Relatability and Locale
Getting into the muddy details
Thursday started out very slow with little to show for my efforts which were many and definitely not slow.
Not sure there was a highlight until I began my editing and selection process for My Final Photo.
I’ve made photos of F.A.C.T. (Friends of Alum Creek and Tributaries) clearing invasives from Westerville parks, usually in summer and fall. Today’s photos were different and perhaps better because the clearing took place in early Spring when the trees and shrubs are bare opening a view of the background.
Open backgrounds can be good or bad depending on how they contribute to composition and storytelling. This year’s invasive removal at Alum Creek extended downstream from a previous clearing closer to the dam.
With the background open I could try and make a photo that showed location so it was more easily relatable for the viewer. It became an essential part of the composition instead of a distraction that had to be eliminated through lens choice or shooting angle.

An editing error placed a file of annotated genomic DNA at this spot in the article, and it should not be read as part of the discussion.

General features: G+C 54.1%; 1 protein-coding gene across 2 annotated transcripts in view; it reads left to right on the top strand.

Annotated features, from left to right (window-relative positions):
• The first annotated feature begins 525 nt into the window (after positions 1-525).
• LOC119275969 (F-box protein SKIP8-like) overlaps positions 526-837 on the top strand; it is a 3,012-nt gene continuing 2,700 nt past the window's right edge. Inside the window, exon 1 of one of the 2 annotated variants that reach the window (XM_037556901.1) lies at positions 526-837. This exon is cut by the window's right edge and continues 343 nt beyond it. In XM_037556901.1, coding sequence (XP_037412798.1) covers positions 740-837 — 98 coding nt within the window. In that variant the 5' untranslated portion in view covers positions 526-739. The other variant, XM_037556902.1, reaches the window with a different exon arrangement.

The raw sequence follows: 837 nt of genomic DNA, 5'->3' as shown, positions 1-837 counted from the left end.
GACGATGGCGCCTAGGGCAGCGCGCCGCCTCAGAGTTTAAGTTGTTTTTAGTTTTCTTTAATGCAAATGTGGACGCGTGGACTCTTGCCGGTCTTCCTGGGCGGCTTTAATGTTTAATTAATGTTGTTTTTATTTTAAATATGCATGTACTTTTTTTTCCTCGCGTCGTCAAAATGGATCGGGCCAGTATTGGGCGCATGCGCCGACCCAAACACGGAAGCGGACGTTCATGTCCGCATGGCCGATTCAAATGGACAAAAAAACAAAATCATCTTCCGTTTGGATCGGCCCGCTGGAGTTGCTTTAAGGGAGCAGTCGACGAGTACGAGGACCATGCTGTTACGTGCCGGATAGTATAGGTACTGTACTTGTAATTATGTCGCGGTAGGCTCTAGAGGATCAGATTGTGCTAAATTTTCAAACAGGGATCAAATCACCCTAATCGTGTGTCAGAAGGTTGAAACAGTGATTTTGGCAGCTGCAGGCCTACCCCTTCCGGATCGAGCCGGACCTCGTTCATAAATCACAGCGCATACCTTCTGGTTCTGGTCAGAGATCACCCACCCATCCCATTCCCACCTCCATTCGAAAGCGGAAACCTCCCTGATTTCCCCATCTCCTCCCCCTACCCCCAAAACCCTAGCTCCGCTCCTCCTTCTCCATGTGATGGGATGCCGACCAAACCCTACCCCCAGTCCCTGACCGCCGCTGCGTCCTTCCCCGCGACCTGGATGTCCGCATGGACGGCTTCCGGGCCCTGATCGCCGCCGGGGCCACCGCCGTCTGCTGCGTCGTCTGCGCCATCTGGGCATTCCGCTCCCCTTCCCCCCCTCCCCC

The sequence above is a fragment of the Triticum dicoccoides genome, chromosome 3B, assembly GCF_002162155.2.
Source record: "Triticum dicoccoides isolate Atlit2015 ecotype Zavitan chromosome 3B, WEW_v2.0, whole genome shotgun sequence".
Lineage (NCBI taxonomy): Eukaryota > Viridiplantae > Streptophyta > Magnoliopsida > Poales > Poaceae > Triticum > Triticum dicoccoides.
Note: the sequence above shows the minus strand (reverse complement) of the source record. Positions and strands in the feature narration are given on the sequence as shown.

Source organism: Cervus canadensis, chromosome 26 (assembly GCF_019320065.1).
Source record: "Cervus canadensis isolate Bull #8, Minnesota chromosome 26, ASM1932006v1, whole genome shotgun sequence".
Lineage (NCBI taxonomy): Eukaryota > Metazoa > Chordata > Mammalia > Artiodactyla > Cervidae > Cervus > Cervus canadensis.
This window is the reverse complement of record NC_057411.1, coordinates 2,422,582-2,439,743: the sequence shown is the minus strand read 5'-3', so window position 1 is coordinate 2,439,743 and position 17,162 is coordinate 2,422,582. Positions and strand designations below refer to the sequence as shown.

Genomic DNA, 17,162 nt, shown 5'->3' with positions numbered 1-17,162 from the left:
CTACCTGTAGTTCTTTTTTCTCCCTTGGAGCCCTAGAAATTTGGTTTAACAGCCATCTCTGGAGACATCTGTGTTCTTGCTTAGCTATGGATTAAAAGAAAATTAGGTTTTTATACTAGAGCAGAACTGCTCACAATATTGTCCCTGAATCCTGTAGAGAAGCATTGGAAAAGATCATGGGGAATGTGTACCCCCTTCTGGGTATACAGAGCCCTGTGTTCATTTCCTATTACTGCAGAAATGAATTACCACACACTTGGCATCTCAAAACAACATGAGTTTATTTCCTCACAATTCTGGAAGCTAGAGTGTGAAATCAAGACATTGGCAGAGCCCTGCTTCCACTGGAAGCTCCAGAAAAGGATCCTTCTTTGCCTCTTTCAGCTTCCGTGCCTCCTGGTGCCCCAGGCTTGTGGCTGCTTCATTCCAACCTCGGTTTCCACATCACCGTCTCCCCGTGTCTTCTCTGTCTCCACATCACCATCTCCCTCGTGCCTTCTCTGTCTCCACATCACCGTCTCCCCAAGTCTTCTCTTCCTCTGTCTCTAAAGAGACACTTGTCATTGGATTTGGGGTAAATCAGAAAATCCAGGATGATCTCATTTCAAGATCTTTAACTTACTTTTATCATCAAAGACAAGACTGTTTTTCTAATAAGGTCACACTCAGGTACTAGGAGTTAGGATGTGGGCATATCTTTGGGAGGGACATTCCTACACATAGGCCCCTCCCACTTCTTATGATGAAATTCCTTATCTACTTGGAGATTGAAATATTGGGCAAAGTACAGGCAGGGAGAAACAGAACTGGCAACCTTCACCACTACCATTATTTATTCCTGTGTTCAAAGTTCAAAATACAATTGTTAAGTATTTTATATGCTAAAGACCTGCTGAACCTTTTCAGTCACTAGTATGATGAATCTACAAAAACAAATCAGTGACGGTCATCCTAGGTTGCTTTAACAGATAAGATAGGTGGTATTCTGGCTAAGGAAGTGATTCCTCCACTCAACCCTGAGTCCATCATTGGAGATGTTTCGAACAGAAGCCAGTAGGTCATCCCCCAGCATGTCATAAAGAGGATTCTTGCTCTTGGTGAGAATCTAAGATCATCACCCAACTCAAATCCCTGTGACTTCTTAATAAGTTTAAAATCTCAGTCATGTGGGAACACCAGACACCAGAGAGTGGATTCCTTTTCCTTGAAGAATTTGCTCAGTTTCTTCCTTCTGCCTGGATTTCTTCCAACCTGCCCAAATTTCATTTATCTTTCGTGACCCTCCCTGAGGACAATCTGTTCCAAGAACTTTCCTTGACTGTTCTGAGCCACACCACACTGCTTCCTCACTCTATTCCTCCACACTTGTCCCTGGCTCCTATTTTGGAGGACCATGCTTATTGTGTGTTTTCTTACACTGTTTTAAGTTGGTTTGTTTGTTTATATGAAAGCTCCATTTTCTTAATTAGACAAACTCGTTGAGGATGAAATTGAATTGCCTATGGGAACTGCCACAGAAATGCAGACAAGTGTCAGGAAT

I edited seven photos from the shoot. The one I chose, although maybe not the best action or technique leaves little doubt for the viewer where the photo was made and what is happening.
I like the closeup showing honeysuckle being cut down and the group photo showing cutting and removal by Otterbein students but neither was effective at showing location.
Four of the seven, including My Final Photo, are almost the same photo made using the same techniques - peak action, foreground-background, and rule-of-thirds. Any of them would have worked as My Final Photo but I preferred putting the dam as the background. More relatable.
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